Tuesday, August 13, 2013

Studio Art: The Elements of Art (And Prang Markers!)

A few weeks ago I was contacted by a representative of Prang.  She asked if I would be willing to try out and compare some of their art materials and give a review of them in exchange for free materials...heck yes!  So, as I began planning my first unit for Studio Art, I decided to give the Prang markers a go, compared to the Rose Art markers they sent me as well.  So, here goes (I'm killing two birds with one stone here!).

So the first set of materials I decided to try out was the Prang vs. RoseArt markers.  As I continue through my post below, I'll show you some photos behind my notes here, but these are my thoughts about the markers:

  • Prang
    • 12 colors (+)
    • Colors are more concentrated and solid (+)
    • Bleed through 80 lb. paper when used heavily (-)
    • White caps = no mixed up colors (+)
    • Tips seem strong (+)
    • Prang Power points! (+)
    • $4.00 (Office Max), $2.89 for set of 8 and $3.95 for set of 12 through Blick
  • Rose Art
    • 10 colors (-)
    • Less concentrated, more transparent (-)
    • Don't appear to bleed through 80 lb. drawing paper when used heavily (+)
    • Colored caps = mixed up colors (-)
    • Tips seem flexible (-)
    • $4.57 (Amazon), $2.20 through Rose Art
When it comes to markers, I have a few different kinds I generally use in my classroom.  I have the Crayola markers for everyday use in the supply bins in the elementary room.  I can definitely say that I agree with Mr. E. when he says the Crayola markers tend to be "sketchy" when coloring a large area.  That is why I let the kids use those ones for free draw.  I actually use the non-scented Mr. Sketch markers for specific projects that require a nicer marker (I prefer the chisel tip for thick and thin lines, though the younger kids do need to be taught how to use those markers correctly), and I use the obvious Sharpie marker for specific projects as well.  Currently, I'm not really sure where I'd stand on buying Prang markers.  If they were offered in a requisition cheaper than Crayola, I'd probably try them, but currently I've got a good stock pile of the others!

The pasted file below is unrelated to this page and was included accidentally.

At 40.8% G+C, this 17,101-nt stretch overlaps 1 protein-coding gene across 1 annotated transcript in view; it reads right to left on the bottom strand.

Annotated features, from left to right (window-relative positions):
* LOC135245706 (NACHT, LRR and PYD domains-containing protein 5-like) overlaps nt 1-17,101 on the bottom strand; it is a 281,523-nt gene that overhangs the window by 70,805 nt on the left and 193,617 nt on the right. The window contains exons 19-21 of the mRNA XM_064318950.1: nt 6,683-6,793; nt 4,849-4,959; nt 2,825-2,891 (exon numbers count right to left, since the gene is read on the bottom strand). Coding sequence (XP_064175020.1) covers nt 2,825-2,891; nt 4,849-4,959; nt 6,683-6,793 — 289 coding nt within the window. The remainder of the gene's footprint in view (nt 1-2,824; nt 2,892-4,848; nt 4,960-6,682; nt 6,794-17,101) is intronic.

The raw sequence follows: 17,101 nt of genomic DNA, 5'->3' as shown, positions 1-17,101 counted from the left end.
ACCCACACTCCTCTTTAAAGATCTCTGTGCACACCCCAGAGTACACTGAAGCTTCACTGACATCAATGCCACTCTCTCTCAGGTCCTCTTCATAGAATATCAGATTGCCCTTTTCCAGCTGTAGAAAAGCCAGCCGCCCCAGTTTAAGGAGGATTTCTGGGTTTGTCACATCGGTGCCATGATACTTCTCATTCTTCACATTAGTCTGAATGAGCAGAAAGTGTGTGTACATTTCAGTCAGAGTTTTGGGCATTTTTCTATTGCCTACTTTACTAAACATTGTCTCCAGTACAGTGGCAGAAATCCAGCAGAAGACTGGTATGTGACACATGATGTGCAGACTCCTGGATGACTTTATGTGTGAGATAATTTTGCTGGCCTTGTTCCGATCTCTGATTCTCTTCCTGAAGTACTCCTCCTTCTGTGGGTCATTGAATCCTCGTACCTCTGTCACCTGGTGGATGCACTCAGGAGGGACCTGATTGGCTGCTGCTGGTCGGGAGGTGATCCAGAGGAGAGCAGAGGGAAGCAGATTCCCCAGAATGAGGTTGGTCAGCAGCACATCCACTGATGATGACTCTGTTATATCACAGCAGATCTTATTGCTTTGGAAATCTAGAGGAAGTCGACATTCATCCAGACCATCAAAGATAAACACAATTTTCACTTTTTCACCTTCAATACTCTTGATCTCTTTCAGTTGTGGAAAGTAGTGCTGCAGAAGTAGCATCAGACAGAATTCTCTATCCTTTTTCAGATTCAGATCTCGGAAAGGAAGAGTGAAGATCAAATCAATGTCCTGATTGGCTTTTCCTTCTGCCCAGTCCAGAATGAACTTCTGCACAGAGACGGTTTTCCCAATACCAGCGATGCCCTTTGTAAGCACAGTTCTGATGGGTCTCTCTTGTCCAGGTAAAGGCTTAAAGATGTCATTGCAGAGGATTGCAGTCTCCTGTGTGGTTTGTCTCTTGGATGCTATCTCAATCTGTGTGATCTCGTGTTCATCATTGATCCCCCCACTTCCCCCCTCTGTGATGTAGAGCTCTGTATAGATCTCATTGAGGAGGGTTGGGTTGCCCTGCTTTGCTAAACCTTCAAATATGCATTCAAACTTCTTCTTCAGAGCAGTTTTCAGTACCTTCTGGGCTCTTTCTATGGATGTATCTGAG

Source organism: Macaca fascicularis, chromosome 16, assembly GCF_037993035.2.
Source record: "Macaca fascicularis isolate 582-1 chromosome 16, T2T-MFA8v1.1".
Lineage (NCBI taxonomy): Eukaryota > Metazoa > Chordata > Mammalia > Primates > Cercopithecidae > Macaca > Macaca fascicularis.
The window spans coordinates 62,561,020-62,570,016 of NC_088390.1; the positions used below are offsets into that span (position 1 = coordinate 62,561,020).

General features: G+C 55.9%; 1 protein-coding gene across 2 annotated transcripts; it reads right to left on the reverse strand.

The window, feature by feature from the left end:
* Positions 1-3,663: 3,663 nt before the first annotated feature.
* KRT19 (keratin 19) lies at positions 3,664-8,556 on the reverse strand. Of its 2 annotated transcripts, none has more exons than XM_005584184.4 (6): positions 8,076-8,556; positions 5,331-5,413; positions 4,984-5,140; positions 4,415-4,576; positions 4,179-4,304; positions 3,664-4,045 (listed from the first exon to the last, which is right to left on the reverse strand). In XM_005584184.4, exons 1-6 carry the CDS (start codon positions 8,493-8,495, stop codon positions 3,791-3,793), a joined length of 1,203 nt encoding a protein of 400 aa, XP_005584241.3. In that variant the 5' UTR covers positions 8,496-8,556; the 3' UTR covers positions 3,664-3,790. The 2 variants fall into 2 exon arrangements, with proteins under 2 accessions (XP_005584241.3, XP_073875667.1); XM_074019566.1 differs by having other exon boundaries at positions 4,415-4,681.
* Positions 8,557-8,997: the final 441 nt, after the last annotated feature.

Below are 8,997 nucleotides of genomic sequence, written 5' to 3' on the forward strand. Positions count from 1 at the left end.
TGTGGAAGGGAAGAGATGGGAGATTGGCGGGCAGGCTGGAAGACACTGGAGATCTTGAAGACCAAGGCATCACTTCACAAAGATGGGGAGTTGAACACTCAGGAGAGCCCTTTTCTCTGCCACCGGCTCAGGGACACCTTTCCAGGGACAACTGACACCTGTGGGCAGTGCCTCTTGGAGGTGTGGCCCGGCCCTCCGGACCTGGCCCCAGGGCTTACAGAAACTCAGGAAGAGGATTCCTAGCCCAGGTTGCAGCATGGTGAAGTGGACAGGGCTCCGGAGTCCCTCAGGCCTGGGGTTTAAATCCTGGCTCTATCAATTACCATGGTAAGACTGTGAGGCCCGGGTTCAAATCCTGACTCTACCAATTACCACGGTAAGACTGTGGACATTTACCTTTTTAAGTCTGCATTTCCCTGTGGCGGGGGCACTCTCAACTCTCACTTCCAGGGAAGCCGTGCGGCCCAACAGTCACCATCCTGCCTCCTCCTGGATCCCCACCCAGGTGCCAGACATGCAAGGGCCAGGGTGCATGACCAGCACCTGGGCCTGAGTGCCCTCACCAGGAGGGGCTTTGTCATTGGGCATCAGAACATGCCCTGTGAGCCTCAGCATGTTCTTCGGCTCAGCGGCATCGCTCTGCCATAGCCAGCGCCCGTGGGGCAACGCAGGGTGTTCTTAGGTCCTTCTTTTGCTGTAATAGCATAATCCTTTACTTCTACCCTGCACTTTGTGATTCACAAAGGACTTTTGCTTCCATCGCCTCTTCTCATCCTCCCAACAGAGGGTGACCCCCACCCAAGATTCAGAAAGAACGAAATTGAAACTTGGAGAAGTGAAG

Now, they also sent Ticonderoga pencils, and there really is no contest there between the competitors brand.  I already purchase these through my Boces requisitions each year.  They're strong pencils, the erasers are good (while they last), and I appreciate that this pack already came sharpened, although the 12 packs I purchase are not sharpened.

So, onto the bulk of this post.  Because of the Common Core, I was asked if I had a textbook in the art room to use.  This Art Talk textbook is the textbook art teachers in St. Lawrence county agreed to use many years back, around 2000 I believe, as that is the copyright on this textbook, but at recent regional meetings, it's apparent that everyone does not use it anymore (granted, I'm sure that will now change again with Common Core rolling in).  It's an okay book, but I definitely don't plan on using it from start to finish for the entire year.  I'll use bits and pieces here and there as they fit what the students and I want to do over the school year and then I'll possibly look into a different textbook for next year.

My first unit is actually going to be pulled directly from the textbook, but with my own twist on the notes, quiz, worksheets and projects.  I know a lot of students tend to be bored by the elements and principles, so I want to get that out of the way right in the beginning, and hopefully make it quick and somewhat fun.  The projects suggested in the textbook to do all revolved around critiques and discussions in some way, which seems very boring for the beginning of the year, so I'm approaching it a bit differently.  Critiques will be handled more in depth in the second unit of the year and I'm going to incorporate an art project into the first unit.

The chapter is split into three lessons.  The first lesson discusses what art is (a form of communication) and why it is created.  The second lesson discusses where artists get their inspiration from, and the third lesson, the one I am going to concentrate on a bit more, is about the elements and principles, as well what is in a credit line.  We will spend a day on the first two lessons in class, taking notes in a note packet I've created and then the third day, students will actually read the chapter about "The Language of Art".  

For the elements, we are going to create this info-graphic type resource.  Lightly folding the paper in half to find the mid-way point, I'll have students fold the sides to the halfway point and then measure out seven equal sections.  From there, they will cut slits to the fold. 

On the front, they will be asked to illustrate the elements of art to help them remember what they are.  On the inside, they will have to write the definition of each element.